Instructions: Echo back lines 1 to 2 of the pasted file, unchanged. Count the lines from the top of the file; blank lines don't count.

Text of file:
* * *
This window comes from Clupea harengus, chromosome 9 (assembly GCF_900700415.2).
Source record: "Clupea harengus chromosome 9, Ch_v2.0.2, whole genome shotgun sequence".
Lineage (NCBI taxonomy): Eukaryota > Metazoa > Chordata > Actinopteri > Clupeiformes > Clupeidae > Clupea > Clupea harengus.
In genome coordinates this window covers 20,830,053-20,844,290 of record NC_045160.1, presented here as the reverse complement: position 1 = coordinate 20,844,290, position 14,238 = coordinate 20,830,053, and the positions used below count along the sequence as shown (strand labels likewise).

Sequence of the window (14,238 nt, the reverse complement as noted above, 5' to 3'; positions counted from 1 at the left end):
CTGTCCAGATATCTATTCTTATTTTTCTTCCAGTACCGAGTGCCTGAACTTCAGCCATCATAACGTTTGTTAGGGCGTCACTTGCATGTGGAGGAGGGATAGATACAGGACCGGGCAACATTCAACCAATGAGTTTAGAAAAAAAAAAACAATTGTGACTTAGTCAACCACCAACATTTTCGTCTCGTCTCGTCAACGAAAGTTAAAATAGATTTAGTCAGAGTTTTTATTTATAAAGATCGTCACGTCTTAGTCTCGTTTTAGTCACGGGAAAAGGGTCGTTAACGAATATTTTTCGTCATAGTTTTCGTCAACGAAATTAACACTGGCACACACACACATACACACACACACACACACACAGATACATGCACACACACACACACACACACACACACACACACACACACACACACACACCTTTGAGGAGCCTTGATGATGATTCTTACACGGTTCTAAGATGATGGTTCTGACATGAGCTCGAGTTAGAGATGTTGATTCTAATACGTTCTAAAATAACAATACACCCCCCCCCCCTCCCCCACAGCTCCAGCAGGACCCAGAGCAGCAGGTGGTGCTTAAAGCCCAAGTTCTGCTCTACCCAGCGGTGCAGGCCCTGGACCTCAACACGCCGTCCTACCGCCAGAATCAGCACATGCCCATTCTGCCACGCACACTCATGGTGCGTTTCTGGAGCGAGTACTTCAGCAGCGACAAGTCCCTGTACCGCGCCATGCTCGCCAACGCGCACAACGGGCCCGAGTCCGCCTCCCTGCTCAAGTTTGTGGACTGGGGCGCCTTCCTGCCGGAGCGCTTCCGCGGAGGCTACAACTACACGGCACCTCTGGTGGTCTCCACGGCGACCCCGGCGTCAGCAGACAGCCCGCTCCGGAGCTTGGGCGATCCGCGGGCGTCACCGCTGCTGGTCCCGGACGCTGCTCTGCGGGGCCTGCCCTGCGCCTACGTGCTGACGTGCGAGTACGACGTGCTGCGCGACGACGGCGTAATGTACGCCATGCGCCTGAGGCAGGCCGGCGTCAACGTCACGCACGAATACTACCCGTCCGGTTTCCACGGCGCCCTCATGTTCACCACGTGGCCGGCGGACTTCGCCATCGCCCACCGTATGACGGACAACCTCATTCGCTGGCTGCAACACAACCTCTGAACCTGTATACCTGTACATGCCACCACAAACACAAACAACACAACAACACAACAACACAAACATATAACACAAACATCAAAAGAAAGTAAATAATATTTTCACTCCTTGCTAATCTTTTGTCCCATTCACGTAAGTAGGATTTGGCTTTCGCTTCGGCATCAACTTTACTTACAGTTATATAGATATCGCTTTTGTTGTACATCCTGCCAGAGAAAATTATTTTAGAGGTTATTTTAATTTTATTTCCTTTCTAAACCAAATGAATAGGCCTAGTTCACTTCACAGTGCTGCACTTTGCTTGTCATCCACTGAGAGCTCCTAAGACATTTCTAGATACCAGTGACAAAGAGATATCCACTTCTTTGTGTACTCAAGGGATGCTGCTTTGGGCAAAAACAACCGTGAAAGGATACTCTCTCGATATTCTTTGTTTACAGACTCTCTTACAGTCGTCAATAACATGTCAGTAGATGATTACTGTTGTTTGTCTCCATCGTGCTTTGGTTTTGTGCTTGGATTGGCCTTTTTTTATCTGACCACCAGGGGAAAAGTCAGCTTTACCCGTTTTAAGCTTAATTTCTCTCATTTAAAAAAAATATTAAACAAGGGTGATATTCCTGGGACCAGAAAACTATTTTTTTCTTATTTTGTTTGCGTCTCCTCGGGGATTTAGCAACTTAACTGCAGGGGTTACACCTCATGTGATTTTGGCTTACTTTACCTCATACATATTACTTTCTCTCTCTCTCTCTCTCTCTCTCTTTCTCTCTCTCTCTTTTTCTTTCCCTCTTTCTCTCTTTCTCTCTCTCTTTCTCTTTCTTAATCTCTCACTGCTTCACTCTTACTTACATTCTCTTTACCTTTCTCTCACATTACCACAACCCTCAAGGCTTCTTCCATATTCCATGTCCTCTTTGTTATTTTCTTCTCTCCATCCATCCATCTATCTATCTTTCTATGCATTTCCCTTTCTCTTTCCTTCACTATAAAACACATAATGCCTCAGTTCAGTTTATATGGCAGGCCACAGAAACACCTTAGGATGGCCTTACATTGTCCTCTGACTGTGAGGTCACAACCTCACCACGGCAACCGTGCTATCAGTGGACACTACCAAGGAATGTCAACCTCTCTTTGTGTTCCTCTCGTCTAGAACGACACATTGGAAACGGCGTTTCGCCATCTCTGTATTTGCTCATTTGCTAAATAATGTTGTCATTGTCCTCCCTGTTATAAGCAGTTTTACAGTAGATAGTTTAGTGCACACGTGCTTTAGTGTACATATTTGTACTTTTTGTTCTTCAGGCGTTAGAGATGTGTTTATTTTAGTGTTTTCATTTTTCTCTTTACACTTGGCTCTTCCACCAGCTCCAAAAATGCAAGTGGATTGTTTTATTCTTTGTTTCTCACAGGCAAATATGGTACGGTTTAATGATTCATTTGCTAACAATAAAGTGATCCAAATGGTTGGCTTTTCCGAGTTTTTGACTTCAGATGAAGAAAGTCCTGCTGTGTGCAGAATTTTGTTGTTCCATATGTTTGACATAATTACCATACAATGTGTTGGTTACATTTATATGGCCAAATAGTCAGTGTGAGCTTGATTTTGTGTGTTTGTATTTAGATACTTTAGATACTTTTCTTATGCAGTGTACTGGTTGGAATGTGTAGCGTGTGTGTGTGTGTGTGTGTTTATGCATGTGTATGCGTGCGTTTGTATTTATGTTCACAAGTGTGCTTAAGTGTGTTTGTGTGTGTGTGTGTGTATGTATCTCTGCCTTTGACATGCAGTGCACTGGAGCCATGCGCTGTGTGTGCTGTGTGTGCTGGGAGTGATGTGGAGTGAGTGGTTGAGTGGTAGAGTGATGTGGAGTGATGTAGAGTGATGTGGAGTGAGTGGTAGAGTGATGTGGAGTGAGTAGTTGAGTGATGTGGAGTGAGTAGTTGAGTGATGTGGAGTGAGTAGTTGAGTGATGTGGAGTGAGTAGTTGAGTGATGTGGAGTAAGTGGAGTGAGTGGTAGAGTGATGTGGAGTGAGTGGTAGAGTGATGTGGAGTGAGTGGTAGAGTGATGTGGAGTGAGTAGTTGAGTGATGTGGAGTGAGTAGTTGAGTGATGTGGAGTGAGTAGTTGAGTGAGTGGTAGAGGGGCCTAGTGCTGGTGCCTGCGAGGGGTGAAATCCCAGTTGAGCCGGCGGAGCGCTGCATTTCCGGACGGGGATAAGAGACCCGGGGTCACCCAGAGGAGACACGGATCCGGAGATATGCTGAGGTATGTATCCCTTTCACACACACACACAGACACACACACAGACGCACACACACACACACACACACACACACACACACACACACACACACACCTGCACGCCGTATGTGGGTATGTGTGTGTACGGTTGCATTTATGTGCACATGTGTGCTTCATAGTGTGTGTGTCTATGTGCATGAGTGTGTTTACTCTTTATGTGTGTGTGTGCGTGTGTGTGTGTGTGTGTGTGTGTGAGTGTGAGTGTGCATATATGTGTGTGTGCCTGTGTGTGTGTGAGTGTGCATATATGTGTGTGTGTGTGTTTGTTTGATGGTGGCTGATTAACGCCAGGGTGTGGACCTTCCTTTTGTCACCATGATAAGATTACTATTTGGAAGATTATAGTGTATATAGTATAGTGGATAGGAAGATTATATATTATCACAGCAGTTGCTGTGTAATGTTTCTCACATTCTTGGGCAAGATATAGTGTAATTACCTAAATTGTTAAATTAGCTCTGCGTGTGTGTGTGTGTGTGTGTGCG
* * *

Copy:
This window comes from Clupea harengus, chromosome 9 (assembly GCF_900700415.2).
Source record: "Clupea harengus chromosome 9, Ch_v2.0.2, whole genome shotgun sequence".